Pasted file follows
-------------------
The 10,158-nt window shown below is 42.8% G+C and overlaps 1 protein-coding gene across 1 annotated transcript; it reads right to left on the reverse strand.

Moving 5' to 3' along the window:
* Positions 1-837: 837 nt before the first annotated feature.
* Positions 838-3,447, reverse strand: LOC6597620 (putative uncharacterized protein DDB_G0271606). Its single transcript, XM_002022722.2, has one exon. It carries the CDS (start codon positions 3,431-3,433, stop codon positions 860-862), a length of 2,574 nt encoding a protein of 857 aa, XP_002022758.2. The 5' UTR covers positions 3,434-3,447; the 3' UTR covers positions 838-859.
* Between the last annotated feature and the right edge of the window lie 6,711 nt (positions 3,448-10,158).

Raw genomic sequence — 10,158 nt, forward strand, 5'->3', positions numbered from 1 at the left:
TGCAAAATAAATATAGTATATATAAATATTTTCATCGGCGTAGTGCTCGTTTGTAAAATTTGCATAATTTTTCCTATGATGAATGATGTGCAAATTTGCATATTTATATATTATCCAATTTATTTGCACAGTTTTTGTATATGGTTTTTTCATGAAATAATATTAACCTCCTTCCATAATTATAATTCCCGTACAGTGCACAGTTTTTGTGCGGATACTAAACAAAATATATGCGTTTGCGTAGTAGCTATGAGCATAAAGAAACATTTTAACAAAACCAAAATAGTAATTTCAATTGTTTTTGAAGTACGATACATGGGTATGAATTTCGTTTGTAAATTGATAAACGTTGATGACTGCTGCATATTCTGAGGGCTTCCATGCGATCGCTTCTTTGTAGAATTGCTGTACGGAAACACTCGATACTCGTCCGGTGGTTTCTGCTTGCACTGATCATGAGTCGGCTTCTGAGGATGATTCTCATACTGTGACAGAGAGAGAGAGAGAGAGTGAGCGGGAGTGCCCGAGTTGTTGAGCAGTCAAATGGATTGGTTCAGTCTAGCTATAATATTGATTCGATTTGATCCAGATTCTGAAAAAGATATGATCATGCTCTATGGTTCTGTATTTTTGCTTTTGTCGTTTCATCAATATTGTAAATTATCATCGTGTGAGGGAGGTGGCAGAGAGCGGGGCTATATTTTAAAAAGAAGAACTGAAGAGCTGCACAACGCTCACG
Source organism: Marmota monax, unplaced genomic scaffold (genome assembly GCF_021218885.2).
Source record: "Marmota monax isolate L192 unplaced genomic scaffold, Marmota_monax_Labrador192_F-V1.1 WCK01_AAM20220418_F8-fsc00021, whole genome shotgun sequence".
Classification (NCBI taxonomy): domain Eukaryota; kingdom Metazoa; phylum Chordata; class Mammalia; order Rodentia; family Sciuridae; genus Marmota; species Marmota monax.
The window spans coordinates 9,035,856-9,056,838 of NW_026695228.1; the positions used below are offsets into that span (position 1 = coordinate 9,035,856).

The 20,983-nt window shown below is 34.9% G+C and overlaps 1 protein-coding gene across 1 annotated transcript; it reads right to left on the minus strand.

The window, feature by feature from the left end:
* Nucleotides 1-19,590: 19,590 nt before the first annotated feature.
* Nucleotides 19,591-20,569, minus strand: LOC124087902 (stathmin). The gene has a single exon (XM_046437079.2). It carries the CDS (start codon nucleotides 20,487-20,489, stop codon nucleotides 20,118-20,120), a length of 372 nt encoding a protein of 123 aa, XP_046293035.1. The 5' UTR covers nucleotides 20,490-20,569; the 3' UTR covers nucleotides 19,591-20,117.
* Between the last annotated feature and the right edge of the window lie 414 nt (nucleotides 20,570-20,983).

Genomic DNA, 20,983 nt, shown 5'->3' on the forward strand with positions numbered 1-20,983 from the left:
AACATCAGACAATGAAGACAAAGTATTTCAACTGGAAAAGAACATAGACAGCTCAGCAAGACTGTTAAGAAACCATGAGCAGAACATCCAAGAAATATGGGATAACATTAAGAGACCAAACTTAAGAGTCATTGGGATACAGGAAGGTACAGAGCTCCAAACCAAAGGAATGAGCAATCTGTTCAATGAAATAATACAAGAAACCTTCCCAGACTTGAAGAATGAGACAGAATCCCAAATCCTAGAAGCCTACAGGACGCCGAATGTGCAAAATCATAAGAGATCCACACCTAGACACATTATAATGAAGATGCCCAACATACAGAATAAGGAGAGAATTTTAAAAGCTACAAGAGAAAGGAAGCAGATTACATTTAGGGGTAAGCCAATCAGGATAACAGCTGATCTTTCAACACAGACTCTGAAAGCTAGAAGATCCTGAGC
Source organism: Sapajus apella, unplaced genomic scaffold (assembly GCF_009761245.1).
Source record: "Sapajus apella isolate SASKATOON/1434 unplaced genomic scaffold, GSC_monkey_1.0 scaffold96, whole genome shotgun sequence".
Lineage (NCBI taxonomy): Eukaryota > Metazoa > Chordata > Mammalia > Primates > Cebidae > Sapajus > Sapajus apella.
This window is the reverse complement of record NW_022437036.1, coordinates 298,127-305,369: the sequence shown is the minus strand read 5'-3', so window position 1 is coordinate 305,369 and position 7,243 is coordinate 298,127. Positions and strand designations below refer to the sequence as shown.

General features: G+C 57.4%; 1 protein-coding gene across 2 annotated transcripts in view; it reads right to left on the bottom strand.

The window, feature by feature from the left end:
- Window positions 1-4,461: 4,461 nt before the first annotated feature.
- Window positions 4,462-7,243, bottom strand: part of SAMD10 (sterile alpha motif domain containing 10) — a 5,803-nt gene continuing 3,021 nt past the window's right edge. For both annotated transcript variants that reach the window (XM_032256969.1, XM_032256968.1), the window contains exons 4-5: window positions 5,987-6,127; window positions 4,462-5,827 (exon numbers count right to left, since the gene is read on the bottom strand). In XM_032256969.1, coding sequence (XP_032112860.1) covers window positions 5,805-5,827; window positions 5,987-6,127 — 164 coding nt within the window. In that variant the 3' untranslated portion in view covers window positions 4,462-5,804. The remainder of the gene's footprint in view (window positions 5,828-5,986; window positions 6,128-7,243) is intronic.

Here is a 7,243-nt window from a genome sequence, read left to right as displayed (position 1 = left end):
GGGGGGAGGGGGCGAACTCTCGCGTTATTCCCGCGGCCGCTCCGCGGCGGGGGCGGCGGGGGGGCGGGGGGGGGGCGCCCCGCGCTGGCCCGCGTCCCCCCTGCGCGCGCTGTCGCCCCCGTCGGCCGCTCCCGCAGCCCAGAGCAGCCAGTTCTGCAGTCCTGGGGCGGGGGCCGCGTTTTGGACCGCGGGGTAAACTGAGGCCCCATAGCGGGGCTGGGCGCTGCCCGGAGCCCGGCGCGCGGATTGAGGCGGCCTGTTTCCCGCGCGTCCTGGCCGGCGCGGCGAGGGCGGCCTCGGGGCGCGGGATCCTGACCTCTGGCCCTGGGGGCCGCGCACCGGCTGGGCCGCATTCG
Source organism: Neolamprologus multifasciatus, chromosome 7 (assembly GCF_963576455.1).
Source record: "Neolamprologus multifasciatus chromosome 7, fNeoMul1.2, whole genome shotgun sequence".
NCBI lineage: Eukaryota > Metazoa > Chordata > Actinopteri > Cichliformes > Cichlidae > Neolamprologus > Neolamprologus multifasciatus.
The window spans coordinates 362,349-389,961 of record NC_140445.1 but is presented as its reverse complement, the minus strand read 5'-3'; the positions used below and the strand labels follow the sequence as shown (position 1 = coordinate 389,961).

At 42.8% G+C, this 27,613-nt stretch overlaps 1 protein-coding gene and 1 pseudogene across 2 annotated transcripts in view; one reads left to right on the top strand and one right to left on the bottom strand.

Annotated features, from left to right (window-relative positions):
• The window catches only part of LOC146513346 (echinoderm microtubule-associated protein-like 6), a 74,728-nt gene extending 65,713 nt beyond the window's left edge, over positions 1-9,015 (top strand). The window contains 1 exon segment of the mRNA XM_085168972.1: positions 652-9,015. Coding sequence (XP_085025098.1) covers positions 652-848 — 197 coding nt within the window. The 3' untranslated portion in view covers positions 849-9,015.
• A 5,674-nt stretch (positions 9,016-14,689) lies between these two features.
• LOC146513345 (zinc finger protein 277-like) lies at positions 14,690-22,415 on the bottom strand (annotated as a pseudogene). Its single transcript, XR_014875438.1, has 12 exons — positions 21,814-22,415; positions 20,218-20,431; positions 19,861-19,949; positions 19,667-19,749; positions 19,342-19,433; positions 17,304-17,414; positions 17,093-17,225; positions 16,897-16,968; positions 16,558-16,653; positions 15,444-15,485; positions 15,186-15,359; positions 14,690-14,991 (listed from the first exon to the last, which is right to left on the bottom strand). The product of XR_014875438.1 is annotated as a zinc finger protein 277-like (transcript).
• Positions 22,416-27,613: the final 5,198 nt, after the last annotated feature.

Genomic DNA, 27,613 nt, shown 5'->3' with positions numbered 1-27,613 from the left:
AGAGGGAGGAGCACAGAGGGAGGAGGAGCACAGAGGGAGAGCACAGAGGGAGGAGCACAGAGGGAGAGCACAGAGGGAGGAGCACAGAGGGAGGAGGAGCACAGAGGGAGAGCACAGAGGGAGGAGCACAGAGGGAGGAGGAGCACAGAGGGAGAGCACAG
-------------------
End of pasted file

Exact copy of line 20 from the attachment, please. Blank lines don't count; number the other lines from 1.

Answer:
Source record: "Sapajus apella isolate SASKATOON/1434 unplaced genomic scaffold, GSC_monkey_1.0 scaffold96, whole genome shotgun sequence".